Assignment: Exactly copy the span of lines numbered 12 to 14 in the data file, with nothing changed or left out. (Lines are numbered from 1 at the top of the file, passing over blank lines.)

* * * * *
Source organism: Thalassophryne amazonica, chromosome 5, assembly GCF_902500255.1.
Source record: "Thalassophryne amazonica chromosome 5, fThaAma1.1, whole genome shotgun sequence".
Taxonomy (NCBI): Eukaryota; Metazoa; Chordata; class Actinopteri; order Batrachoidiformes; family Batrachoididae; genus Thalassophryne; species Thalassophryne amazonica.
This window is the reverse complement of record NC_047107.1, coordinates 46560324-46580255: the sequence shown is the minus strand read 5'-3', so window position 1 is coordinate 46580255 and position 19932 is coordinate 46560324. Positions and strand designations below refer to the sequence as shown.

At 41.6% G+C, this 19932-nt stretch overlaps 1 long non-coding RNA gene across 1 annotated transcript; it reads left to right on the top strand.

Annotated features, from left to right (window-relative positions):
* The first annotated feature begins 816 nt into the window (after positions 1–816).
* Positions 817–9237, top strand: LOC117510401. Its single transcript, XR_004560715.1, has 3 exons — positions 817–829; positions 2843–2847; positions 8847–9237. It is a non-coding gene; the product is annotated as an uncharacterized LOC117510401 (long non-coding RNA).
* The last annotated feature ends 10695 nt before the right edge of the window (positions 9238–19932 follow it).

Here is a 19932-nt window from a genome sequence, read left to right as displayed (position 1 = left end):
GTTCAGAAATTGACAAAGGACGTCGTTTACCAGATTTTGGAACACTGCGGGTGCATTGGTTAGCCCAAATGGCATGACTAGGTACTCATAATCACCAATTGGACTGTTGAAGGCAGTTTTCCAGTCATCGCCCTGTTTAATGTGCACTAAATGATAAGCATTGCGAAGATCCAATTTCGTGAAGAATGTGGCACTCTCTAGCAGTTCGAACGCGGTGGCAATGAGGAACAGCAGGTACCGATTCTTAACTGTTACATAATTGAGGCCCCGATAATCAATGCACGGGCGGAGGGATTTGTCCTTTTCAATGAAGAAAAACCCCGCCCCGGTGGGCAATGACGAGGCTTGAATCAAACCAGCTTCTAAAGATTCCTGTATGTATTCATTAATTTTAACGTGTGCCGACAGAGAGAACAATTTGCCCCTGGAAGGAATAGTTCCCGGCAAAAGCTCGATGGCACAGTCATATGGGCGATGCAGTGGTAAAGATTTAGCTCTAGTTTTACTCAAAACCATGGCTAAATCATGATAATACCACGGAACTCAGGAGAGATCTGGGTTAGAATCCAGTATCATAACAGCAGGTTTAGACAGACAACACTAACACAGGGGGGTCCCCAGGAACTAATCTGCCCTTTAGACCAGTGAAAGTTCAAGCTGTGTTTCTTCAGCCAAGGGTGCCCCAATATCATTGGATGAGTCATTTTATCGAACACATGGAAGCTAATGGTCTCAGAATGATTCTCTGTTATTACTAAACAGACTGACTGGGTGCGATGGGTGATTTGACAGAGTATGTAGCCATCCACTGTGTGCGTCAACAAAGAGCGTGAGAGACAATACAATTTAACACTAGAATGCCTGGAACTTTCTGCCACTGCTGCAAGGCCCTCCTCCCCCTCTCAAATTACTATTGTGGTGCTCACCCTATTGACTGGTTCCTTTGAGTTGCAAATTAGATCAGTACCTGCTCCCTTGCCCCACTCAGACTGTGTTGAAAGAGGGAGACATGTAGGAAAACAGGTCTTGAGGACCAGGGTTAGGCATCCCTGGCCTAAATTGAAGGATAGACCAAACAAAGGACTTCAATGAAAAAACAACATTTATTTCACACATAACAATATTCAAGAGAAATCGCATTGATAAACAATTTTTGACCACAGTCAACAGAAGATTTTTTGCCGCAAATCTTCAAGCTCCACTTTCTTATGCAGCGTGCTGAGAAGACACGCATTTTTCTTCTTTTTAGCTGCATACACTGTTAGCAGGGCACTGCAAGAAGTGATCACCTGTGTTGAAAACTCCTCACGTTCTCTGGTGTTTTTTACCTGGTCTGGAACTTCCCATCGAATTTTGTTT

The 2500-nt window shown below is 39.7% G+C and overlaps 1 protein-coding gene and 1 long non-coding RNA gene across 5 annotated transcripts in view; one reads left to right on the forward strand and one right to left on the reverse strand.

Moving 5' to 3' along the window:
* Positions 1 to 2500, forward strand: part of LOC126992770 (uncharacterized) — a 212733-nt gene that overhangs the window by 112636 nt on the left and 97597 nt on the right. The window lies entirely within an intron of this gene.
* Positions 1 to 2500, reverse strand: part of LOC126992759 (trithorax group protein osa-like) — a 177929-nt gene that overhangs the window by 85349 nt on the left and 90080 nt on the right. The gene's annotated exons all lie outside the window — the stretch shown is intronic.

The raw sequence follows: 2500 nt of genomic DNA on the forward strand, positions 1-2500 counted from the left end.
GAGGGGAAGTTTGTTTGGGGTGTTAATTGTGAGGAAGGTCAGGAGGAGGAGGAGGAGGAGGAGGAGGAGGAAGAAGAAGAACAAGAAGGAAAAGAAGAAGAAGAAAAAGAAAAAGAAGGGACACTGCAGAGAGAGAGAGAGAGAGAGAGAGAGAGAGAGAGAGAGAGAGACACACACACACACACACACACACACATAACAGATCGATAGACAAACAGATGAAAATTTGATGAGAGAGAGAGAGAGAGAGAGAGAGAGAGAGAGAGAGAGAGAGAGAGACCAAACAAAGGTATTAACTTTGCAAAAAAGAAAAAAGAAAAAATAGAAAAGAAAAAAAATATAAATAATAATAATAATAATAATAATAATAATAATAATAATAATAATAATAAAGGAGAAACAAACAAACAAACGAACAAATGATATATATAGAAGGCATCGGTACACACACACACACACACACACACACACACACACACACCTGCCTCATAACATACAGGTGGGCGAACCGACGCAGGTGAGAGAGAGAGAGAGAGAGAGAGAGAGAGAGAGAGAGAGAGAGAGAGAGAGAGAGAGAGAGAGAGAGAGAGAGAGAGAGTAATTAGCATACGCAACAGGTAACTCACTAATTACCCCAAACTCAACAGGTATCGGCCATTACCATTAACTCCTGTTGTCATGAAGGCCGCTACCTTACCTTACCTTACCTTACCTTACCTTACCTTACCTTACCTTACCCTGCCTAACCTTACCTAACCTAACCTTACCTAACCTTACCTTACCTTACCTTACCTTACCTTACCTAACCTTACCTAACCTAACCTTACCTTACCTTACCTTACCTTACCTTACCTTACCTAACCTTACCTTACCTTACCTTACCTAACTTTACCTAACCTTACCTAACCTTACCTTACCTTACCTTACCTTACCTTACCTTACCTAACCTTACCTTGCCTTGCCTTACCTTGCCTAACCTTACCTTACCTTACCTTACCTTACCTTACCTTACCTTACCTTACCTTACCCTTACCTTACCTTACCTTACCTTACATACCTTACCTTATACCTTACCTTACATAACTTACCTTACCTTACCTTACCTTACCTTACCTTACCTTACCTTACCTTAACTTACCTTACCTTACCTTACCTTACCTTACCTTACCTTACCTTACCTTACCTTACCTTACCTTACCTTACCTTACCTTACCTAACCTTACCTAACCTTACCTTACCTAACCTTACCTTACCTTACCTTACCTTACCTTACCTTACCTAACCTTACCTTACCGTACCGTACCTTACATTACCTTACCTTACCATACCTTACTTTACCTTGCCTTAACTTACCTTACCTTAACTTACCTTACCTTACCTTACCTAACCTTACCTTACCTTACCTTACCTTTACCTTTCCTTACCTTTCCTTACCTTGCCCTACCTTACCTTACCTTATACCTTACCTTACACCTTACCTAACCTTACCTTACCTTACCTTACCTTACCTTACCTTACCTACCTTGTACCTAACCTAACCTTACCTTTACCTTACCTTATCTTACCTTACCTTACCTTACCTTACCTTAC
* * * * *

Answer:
The 2500-nt window shown below is 39.7% G+C and overlaps 1 protein-coding gene and 1 long non-coding RNA gene across 5 annotated transcripts in view; one reads left to right on the forward strand and one right to left on the reverse strand.

Moving 5' to 3' along the window:
* Positions 1 to 2500, forward strand: part of LOC126992770 (uncharacterized) — a 212733-nt gene that overhangs the window by 112636 nt on the left and 97597 nt on the right. The window lies entirely within an intron of this gene.